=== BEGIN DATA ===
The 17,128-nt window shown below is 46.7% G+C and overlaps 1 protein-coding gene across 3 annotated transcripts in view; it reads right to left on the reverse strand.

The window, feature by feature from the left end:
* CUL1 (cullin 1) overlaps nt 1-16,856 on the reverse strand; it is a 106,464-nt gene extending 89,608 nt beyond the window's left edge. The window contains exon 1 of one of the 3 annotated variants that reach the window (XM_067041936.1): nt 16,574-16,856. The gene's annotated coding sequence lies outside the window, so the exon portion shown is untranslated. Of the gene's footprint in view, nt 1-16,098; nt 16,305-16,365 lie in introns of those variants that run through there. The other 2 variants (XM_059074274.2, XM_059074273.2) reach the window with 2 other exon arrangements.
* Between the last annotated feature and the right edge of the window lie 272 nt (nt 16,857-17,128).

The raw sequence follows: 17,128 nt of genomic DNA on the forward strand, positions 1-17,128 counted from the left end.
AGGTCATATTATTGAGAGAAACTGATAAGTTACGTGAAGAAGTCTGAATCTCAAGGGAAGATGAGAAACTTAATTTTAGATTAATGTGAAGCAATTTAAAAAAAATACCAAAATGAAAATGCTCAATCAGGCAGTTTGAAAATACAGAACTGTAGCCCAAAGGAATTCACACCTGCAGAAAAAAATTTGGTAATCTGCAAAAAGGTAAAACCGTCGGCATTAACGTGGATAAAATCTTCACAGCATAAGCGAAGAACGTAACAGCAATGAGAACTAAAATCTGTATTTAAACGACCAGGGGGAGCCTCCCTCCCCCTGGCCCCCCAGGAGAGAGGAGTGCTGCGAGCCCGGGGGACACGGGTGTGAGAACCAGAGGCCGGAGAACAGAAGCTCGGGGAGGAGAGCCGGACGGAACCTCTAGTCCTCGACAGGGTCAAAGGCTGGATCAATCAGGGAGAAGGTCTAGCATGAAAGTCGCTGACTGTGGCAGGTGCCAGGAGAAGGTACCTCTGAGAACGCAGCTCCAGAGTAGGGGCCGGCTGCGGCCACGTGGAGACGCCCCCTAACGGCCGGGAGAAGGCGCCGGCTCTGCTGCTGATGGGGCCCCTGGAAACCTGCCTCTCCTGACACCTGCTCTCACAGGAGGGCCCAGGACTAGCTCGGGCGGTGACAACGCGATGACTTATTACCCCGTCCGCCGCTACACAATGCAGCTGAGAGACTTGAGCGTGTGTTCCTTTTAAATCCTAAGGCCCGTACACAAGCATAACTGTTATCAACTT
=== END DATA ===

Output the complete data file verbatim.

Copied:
The 17,128-nt window shown below is 46.7% G+C and overlaps 1 protein-coding gene across 3 annotated transcripts in view; it reads right to left on the reverse strand.

The window, feature by feature from the left end:
* CUL1 (cullin 1) overlaps nt 1-16,856 on the reverse strand; it is a 106,464-nt gene extending 89,608 nt beyond the window's left edge. The window contains exon 1 of one of the 3 annotated variants that reach the window (XM_067041936.1): nt 16,574-16,856. The gene's annotated coding sequence lies outside the window, so the exon portion shown is untranslated. Of the gene's footprint in view, nt 1-16,098; nt 16,305-16,365 lie in introns of those variants that run through there. The other 2 variants (XM_059074274.2, XM_059074273.2) reach the window with 2 other exon arrangements.
* Between the last annotated feature and the right edge of the window lie 272 nt (nt 16,857-17,128).

The raw sequence follows: 17,128 nt of genomic DNA on the forward strand, positions 1-17,128 counted from the left end.
AGGTCATATTATTGAGAGAAACTGATAAGTTACGTGAAGAAGTCTGAATCTCAAGGGAAGATGAGAAACTTAATTTTAGATTAATGTGAAGCAATTTAAAAAAAATACCAAAATGAAAATGCTCAATCAGGCAGTTTGAAAATACAGAACTGTAGCCCAAAGGAATTCACACCTGCAGAAAAAAATTTGGTAATCTGCAAAAAGGTAAAACCGTCGGCATTAACGTGGATAAAATCTTCACAGCATAAGCGAAGAACGTAACAGCAATGAGAACTAAAATCTGTATTTAAACGACCAGGGGGAGCCTCCCTCCCCCTGGCCCCCCAGGAGAGAGGAGTGCTGCGAGCCCGGGGGACACGGGTGTGAGAACCAGAGGCCGGAGAACAGAAGCTCGGGGAGGAGAGCCGGACGGAACCTCTAGTCCTCGACAGGGTCAAAGGCTGGATCAATCAGGGAGAAGGTCTAGCATGAAAGTCGCTGACTGTGGCAGGTGCCAGGAGAAGGTACCTCTGAGAACGCAGCTCCAGAGTAGGGGCCGGCTGCGGCCACGTGGAGACGCCCCCTAACGGCCGGGAGAAGGCGCCGGCTCTGCTGCTGATGGGGCCCCTGGAAACCTGCCTCTCCTGACACCTGCTCTCACAGGAGGGCCCAGGACTAGCTCGGGCGGTGACAACGCGATGACTTATTACCCCGTCCGCCGCTACACAATGCAGCTGAGAGACTTGAGCGTGTGTTCCTTTTAAATCCTAAGGCCCGTACACAAGCATAACTGTTATCAACTT